The answer, of course, was HTML and the web. Early attempts to shoe-horn the storyinto linear text and then to flow it onto paper demanded sidebars of some size whichrivaled the main story itself. There were basic design problems where the sidebars shouldhave taken precedence over the main story. And there were connections between personalities which Iwanted to underscore by affording the reader the chance to jump into a related article ata particular moment. Hypertext was natural for this. It was also affordable. My trips to thecopy shop were getting me nothing but bigger rough drafts, scrap paper and bills, and werenot getting my message out to the reading public. After a bit of editing and reformatting, and after teaching myself HTML, I uploaded the original document andposted it here on 18 January 1995 for all to see.

This version is the second edition plus, modified to work on the new web domain. It makes some cosmetic and typographical improvements on the first and restructures the story into chapters which I've only considered since the first edition went live on-line -- Convergence andDiaspora. Slam, like any art movement, hasa life cycle which is driven by the commingling of personalities, the times when they fuse into a critical mass and effect change, and the times when they propagate that change into the broader culture in which we all live.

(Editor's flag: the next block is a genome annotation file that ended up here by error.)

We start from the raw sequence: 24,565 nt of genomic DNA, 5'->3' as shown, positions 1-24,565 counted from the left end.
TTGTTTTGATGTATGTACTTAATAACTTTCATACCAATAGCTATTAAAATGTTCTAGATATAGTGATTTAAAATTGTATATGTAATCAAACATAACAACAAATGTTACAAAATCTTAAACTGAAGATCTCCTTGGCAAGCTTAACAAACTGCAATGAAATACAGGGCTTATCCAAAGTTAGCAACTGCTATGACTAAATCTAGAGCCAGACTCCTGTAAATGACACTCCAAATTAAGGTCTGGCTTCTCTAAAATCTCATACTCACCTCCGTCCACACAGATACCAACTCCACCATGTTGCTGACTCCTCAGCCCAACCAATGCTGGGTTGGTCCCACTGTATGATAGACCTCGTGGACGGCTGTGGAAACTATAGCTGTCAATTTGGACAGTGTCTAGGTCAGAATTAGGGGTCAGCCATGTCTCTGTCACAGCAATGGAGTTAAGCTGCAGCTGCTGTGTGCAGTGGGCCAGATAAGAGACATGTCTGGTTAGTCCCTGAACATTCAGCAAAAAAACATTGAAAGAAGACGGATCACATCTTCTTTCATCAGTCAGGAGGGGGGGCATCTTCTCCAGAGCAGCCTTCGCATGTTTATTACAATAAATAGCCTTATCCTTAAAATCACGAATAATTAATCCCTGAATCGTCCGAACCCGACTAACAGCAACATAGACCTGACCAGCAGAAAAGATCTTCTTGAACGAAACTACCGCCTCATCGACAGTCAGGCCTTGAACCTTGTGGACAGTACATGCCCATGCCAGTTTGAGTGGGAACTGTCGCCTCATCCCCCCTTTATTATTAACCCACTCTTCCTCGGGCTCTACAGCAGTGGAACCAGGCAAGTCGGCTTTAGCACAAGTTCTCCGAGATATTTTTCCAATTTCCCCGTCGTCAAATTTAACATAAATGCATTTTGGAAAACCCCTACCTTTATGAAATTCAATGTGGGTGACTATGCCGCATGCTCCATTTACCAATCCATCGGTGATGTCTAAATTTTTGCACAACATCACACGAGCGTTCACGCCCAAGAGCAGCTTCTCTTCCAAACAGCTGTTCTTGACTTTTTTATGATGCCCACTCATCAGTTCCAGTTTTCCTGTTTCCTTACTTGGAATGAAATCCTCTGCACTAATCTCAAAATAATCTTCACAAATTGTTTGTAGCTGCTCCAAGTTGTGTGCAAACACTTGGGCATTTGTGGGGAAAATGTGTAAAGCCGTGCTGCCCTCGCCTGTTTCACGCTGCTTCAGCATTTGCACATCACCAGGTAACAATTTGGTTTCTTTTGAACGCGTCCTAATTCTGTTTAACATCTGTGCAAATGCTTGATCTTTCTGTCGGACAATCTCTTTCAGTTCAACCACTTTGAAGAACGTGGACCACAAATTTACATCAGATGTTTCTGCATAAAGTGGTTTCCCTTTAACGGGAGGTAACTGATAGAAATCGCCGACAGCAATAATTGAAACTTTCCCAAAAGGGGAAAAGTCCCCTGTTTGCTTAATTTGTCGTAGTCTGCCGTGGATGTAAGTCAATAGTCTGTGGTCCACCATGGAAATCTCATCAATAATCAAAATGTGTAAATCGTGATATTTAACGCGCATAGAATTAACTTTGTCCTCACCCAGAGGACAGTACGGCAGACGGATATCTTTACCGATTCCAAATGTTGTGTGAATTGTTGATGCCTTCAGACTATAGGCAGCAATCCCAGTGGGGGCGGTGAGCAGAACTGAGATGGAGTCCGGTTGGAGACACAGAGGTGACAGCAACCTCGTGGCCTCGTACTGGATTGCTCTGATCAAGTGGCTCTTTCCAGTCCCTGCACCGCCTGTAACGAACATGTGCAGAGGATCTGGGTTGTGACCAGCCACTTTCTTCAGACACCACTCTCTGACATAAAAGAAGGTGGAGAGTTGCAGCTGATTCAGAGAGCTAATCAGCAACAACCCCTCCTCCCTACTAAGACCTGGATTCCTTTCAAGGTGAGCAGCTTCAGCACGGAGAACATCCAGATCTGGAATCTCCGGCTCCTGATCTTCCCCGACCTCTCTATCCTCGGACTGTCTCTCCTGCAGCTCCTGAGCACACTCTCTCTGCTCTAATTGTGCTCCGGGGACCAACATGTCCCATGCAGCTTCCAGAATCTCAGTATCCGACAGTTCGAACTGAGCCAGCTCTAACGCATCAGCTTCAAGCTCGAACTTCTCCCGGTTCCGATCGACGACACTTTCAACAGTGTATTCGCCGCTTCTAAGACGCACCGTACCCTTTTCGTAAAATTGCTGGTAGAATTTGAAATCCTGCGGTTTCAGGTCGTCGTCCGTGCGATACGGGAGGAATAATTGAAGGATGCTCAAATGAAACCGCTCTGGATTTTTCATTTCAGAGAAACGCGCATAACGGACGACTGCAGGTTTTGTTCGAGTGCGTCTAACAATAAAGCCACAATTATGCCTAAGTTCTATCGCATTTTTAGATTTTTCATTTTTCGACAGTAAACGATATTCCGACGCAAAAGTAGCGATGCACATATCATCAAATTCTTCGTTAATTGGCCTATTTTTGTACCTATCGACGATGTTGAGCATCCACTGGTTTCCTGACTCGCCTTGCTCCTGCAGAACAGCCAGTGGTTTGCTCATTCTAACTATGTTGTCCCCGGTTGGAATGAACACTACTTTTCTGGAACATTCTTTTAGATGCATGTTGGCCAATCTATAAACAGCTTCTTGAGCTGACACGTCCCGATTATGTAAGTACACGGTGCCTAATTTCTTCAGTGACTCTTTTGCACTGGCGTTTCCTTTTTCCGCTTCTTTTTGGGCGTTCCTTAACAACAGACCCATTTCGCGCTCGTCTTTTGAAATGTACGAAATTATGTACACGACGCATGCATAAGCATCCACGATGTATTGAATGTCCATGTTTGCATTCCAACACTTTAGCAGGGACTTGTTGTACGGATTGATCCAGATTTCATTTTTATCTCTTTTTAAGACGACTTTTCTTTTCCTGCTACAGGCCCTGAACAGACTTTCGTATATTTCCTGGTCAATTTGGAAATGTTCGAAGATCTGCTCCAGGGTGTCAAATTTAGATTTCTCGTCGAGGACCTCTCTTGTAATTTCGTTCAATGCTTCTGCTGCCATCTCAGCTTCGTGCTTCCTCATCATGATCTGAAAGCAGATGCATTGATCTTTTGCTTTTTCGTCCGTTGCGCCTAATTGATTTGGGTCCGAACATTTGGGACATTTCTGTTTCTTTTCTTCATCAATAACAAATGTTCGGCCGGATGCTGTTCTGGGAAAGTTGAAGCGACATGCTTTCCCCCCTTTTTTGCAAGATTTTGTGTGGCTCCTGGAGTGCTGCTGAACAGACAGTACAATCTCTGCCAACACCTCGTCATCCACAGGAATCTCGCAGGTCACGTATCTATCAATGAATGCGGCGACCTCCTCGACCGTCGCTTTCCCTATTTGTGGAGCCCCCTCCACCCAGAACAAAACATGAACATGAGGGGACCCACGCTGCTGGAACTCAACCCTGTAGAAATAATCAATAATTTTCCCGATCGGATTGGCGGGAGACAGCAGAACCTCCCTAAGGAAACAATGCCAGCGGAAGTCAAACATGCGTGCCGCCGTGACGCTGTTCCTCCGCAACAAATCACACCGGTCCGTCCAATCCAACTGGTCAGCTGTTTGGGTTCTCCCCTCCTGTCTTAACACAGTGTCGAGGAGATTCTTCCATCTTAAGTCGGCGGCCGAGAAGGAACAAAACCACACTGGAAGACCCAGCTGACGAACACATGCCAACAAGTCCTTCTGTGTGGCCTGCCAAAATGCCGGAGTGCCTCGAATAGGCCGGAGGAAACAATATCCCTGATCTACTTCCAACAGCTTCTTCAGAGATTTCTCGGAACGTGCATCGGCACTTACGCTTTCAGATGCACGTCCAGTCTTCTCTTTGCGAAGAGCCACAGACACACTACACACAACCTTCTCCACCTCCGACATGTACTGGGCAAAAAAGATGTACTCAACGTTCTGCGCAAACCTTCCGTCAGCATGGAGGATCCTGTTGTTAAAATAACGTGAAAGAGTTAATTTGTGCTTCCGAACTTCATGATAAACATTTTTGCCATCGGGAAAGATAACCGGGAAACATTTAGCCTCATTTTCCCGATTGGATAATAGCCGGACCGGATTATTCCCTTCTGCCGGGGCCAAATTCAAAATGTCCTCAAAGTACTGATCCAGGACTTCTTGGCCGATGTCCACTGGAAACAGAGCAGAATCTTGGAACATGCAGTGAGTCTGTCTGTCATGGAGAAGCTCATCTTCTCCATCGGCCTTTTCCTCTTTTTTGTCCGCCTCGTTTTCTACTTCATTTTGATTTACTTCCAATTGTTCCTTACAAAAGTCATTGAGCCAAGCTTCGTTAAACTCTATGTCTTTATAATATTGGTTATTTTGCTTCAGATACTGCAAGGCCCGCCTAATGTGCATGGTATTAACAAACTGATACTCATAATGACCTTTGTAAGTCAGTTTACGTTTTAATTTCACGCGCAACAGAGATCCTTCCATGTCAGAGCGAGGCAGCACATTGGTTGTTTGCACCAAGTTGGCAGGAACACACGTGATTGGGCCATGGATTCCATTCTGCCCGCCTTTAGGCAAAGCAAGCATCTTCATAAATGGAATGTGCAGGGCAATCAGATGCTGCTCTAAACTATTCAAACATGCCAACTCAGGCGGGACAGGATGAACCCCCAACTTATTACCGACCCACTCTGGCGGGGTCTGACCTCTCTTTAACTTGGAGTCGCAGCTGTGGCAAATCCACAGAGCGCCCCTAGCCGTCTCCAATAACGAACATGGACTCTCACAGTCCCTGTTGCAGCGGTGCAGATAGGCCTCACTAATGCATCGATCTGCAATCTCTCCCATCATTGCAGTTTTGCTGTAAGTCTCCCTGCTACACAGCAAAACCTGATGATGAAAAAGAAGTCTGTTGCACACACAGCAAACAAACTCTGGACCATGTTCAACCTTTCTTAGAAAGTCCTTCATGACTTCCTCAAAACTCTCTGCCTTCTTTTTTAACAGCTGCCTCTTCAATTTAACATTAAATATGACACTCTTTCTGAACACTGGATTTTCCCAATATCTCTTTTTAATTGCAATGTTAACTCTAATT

Convergence may as well have been named Communion instead, since it focusses on how a group of like-mindedindividuals began connecting with each other and creating a common vehicle to support their own poetic mission. It's no accident that the two main parts of this story have biblical connotations. As slam built local momentum in thelate 1980s, it began toexhibit an evangelistic energy. This energy is visible today in the way some newcomersare so consumed by the urge to listen to, write for, perform and compete in slam venues. There are similarities, too, in the wayboth slam and evangelism coalesce around charismatic figures. The movements themselveshave charismatic qualities. The magic, the supernatural fire and brimstone which slam has returned to poetry, has helped poetry in general escape the soporific effects of highscholasticism. This action has not endeared slam to many scholastic writers, but it gave poets everywhere in the 1990s something to talk about, and that dialogue has since spread to what was otherwise becoming an uninvolved, and unengaged literary public.